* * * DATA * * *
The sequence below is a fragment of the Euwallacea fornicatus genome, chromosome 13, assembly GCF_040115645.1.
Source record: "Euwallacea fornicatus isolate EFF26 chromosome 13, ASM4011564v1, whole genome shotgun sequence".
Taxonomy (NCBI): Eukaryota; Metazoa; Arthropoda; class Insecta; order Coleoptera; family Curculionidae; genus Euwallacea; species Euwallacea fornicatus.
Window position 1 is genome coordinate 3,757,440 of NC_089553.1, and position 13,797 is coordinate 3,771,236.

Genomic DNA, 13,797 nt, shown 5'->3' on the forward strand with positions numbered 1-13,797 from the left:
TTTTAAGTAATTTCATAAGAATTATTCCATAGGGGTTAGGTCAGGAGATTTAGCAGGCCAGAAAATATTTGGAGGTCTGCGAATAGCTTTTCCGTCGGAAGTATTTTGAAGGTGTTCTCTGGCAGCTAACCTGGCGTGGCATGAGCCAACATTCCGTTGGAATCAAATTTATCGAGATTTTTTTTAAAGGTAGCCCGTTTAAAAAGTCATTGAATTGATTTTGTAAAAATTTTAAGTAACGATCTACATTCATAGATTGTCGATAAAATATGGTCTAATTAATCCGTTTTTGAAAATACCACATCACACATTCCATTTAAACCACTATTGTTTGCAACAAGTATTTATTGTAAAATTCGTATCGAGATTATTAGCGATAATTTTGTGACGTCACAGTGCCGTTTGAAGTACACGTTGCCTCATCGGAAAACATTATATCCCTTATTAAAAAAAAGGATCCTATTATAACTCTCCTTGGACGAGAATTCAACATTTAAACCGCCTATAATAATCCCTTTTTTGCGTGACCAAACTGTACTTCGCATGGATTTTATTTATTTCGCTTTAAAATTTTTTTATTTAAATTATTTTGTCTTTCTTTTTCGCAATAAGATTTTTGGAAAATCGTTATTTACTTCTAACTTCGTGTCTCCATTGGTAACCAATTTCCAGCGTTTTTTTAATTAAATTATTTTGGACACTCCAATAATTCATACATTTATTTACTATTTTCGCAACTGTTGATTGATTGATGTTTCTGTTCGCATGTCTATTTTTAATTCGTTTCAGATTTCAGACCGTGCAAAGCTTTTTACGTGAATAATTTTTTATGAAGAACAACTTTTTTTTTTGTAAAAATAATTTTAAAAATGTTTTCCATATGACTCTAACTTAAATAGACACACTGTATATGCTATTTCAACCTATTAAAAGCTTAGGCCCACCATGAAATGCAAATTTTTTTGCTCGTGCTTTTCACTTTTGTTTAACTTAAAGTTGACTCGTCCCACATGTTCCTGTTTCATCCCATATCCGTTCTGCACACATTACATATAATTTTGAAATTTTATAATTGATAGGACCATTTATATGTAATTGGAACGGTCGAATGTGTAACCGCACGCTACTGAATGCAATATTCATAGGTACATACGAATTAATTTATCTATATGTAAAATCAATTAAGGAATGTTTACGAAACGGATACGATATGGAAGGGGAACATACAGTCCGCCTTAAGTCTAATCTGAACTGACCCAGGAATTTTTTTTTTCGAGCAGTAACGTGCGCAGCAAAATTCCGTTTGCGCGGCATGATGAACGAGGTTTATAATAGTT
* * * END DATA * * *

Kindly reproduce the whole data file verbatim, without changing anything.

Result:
The sequence below is a fragment of the Euwallacea fornicatus genome, chromosome 13, assembly GCF_040115645.1.
Source record: "Euwallacea fornicatus isolate EFF26 chromosome 13, ASM4011564v1, whole genome shotgun sequence".
Taxonomy (NCBI): Eukaryota; Metazoa; Arthropoda; class Insecta; order Coleoptera; family Curculionidae; genus Euwallacea; species Euwallacea fornicatus.
Window position 1 is genome coordinate 3,757,440 of NC_089553.1, and position 13,797 is coordinate 3,771,236.

Genomic DNA, 13,797 nt, shown 5'->3' on the forward strand with positions numbered 1-13,797 from the left:
TTTTAAGTAATTTCATAAGAATTATTCCATAGGGGTTAGGTCAGGAGATTTAGCAGGCCAGAAAATATTTGGAGGTCTGCGAATAGCTTTTCCGTCGGAAGTATTTTGAAGGTGTTCTCTGGCAGCTAACCTGGCGTGGCATGAGCCAACATTCCGTTGGAATCAAATTTATCGAGATTTTTTTTAAAGGTAGCCCGTTTAAAAAGTCATTGAATTGATTTTGTAAAAATTTTAAGTAACGATCTACATTCATAGATTGTCGATAAAATATGGTCTAATTAATCCGTTTTTGAAAATACCACATCACACATTCCATTTAAACCACTATTGTTTGCAACAAGTATTTATTGTAAAATTCGTATCGAGATTATTAGCGATAATTTTGTGACGTCACAGTGCCGTTTGAAGTACACGTTGCCTCATCGGAAAACATTATATCCCTTATTAAAAAAAAGGATCCTATTATAACTCTCCTTGGACGAGAATTCAACATTTAAACCGCCTATAATAATCCCTTTTTTGCGTGACCAAACTGTACTTCGCATGGATTTTATTTATTTCGCTTTAAAATTTTTTTATTTAAATTATTTTGTCTTTCTTTTTCGCAATAAGATTTTTGGAAAATCGTTATTTACTTCTAACTTCGTGTCTCCATTGGTAACCAATTTCCAGCGTTTTTTTAATTAAATTATTTTGGACACTCCAATAATTCATACATTTATTTACTATTTTCGCAACTGTTGATTGATTGATGTTTCTGTTCGCATGTCTATTTTTAATTCGTTTCAGATTTCAGACCGTGCAAAGCTTTTTACGTGAATAATTTTTTATGAAGAACAACTTTTTTTTTTGTAAAAATAATTTTAAAAATGTTTTCCATATGACTCTAACTTAAATAGACACACTGTATATGCTATTTCAACCTATTAAAAGCTTAGGCCCACCATGAAATGCAAATTTTTTTGCTCGTGCTTTTCACTTTTGTTTAACTTAAAGTTGACTCGTCCCACATGTTCCTGTTTCATCCCATATCCGTTCTGCACACATTACATATAATTTTGAAATTTTATAATTGATAGGACCATTTATATGTAATTGGAACGGTCGAATGTGTAACCGCACGCTACTGAATGCAATATTCATAGGTACATACGAATTAATTTATCTATATGTAAAATCAATTAAGGAATGTTTACGAAACGGATACGATATGGAAGGGGAACATACAGTCCGCCTTAAGTCTAATCTGAACTGACCCAGGAATTTTTTTTTTCGAGCAGTAACGTGCGCAGCAAAATTCCGTTTGCGCGGCATGATGAACGAGGTTTATAATAGTT